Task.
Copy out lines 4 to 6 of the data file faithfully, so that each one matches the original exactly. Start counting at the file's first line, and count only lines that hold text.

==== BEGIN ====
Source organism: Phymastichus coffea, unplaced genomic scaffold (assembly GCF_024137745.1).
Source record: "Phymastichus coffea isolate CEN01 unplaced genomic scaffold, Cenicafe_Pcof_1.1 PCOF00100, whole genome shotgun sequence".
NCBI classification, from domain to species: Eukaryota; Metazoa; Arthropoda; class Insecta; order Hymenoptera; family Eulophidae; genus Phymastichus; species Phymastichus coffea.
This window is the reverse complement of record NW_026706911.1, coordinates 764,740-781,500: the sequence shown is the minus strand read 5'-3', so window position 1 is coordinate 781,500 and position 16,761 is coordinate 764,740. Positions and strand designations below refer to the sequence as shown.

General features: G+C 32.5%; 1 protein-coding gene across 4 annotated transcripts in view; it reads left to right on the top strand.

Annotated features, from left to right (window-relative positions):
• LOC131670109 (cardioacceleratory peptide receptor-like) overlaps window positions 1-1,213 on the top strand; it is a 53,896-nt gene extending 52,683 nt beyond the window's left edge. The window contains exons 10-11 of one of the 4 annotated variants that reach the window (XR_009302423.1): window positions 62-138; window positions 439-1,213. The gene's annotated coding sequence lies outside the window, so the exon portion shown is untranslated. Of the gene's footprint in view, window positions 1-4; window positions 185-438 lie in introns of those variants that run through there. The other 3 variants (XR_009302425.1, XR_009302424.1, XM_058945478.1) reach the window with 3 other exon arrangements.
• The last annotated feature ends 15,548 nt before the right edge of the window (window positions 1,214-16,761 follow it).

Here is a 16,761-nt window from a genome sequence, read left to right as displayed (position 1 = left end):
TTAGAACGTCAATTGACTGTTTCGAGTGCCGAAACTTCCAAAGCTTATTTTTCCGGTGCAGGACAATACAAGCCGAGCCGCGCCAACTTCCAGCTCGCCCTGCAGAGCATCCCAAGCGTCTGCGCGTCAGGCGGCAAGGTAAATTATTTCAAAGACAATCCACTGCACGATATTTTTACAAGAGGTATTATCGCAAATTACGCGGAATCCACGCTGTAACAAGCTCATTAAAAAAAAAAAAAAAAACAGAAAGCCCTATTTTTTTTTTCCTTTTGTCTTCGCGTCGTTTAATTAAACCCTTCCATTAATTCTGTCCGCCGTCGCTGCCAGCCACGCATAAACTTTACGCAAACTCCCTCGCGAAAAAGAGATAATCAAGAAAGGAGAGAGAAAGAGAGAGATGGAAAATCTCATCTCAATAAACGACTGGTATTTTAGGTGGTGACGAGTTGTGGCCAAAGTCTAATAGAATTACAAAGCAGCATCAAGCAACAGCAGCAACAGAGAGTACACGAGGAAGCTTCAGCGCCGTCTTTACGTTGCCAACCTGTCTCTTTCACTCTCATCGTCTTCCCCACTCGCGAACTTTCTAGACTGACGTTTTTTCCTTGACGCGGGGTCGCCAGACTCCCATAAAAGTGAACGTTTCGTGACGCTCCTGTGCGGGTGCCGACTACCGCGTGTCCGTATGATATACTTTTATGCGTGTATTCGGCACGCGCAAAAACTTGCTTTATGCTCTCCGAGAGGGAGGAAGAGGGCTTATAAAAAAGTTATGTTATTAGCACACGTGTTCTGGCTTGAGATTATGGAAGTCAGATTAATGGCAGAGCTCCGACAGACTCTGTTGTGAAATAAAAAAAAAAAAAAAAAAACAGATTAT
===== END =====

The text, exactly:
This window is the reverse complement of record NW_026706911.1, coordinates 764,740-781,500: the sequence shown is the minus strand read 5'-3', so window position 1 is coordinate 781,500 and position 16,761 is coordinate 764,740. Positions and strand designations below refer to the sequence as shown.

General features: G+C 32.5%; 1 protein-coding gene across 4 annotated transcripts in view; it reads left to right on the top strand.

Annotated features, from left to right (window-relative positions):